There is nothing a seated, unarmed, and non-violent teenager could do that would justify this kind of brutal assault.

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Cops: Toddler Disfigured By Grenade in “No-Knock” Raid a “Criminal”, To Blame For His Injuries | #JusticeForBouBou

May 22, 2015
Bounkham "Bou Bou" Phonesavanh
Bounkham “Bou Bou” Phonesavanh. (Photo credit: Phonesavanh family)

(H/T @boygainvillea)

Last year, nineteen month-old Bounkham “Bou Bou” Phonesavanh was sleeping peacefully in his playpen in Habersham County, Georgia. The Phonesavanh family had recently moved to Georgia from Janesville, Wisconsin after their home had been destroyed in a fire, and the family — including the four young Phonesavanh children — were temporarily living in a converted guestroom of the house owned by Bounkham Phonesavanh’s sister.

At 2 am on May 28, 2014, Bou Bou and his three older siblings were asleep when a team of militarized Habersham SWAT officers — conducting a “no-knock” raid of the family home — broke down the door and blindly threw a stun grenade into the room. The grenade landed in Bou Bou’s playpen and exploded just inches from the toddler’s face. Bou Bou immediately started screaming from the injuries of the devastating explosion: the grenade detached Bou Bou’s nose, permanently disfiguring him, and create a gash in his chest that collapsed his left lung and prevented the infant from breathing on his own.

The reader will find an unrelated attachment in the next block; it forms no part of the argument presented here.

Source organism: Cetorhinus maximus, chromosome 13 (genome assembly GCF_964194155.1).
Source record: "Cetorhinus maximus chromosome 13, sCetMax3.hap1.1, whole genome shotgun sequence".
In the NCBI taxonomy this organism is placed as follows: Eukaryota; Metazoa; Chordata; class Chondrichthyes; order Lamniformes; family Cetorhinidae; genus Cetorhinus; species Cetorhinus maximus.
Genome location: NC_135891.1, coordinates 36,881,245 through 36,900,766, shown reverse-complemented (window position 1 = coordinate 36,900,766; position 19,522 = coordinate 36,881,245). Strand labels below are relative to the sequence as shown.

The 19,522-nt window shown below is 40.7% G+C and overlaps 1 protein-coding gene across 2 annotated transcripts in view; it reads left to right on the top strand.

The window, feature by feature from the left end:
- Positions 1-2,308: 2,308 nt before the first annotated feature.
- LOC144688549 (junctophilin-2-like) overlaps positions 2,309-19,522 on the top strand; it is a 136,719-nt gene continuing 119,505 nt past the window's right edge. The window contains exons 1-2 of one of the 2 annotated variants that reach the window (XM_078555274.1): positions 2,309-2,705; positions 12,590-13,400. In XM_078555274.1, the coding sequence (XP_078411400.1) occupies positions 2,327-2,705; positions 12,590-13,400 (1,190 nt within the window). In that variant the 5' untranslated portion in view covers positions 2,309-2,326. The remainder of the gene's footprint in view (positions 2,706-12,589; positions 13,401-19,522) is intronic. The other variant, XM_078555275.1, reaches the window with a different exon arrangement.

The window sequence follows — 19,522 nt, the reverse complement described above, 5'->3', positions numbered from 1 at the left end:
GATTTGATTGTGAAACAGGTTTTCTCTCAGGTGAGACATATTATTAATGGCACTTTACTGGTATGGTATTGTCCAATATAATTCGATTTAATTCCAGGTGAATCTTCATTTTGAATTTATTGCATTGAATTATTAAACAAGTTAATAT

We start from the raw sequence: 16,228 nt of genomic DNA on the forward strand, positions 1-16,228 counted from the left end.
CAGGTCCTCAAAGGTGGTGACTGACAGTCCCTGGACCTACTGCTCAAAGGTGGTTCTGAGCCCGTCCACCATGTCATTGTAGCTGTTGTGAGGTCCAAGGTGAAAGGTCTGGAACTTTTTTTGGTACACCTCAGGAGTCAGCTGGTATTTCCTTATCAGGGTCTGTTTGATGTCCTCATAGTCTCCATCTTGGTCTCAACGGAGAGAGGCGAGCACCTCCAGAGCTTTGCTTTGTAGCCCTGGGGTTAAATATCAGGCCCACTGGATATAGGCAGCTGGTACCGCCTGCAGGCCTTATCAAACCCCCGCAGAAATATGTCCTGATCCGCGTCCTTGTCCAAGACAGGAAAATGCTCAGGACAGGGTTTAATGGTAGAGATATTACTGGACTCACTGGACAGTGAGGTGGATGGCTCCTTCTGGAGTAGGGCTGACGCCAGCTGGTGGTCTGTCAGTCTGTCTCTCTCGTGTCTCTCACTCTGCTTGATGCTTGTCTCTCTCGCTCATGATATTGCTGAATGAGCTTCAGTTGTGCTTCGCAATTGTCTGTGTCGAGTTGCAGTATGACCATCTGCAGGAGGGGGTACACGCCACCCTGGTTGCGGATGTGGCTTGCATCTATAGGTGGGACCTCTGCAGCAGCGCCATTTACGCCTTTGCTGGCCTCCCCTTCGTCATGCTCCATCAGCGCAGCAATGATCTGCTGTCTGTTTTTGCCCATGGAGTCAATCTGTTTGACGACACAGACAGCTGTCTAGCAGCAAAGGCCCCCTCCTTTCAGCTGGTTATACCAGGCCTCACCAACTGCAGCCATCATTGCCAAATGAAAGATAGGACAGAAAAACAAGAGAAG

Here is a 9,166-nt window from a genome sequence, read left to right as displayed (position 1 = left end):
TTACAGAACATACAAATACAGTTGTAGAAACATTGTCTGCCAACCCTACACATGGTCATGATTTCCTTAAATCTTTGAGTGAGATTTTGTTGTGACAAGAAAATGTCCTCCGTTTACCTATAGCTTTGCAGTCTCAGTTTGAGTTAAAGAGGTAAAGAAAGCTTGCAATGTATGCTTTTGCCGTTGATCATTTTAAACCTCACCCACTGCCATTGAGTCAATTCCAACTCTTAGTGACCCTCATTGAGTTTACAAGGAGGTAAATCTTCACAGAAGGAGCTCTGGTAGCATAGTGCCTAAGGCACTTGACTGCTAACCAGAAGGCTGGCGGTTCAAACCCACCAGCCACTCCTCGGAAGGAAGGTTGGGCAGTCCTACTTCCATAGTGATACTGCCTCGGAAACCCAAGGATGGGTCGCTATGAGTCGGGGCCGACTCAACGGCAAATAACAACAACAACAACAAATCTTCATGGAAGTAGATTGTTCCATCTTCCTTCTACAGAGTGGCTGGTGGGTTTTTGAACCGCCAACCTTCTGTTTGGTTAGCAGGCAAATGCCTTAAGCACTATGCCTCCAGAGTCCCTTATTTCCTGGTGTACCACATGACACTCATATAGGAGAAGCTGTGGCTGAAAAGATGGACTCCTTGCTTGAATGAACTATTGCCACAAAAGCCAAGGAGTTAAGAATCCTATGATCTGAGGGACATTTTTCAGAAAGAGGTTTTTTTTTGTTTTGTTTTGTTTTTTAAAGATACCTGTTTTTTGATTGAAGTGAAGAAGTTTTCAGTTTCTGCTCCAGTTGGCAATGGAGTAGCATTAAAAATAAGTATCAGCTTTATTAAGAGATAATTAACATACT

SWAT officers prevented Bou Bou’s mother, Alecia Phonesavanh, from approaching her child. Instead, they downplayed the injuries; in a later interview, Alecia Phonesavanh recollects:

“I asked if he got hurt. And they said, ‘No, your son is fine. He has not sustained any serious injury,” Alecia Phonesavanh remembers. “They ended up telling us that he had lost a tooth.”

But her husband became alarmed after seeing a pool of blood and the condition of the crib. “Burnt marks on the bottom of the crib where he sleep[s],” recalls Bounkham Phonesavanh. “And the pillow blown apart.”

Bou Bou was rushed to a hospital in Atlanta where he was placed in a medically induced coma for months. Although he survived the grenade explosion, Bou Bou underwent multiple surgeries with more scheduled. In total, medical bills have already surpassed $1 million dollars.

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Who Watches The Watchmen: Police Accountability in the New Age of Racial Justice

April 20, 2015

who-watches-watchmen-police

This post was published hours before the verdict in the Rekia Boyd manslaughter trial was announced. This post has been updated to reflect the outcome of that trial.

Earlier this month, 50 year old Walter Scott was shot and killed by North Charleston police officer Michael Thomas Slager following a routine traffic stop for a broken tail-light. Slager’s cruiser dash-cam shows that Scott — who was Black and unarmed — fled his car moments after being stopped. Slager gave chase and says he hit Scott with his Taser. Scott again fled, and that’s when Slager pulled out his handgun and fired eight shots from 20 feet away. Five hit Scott from behind, fatally wounding him.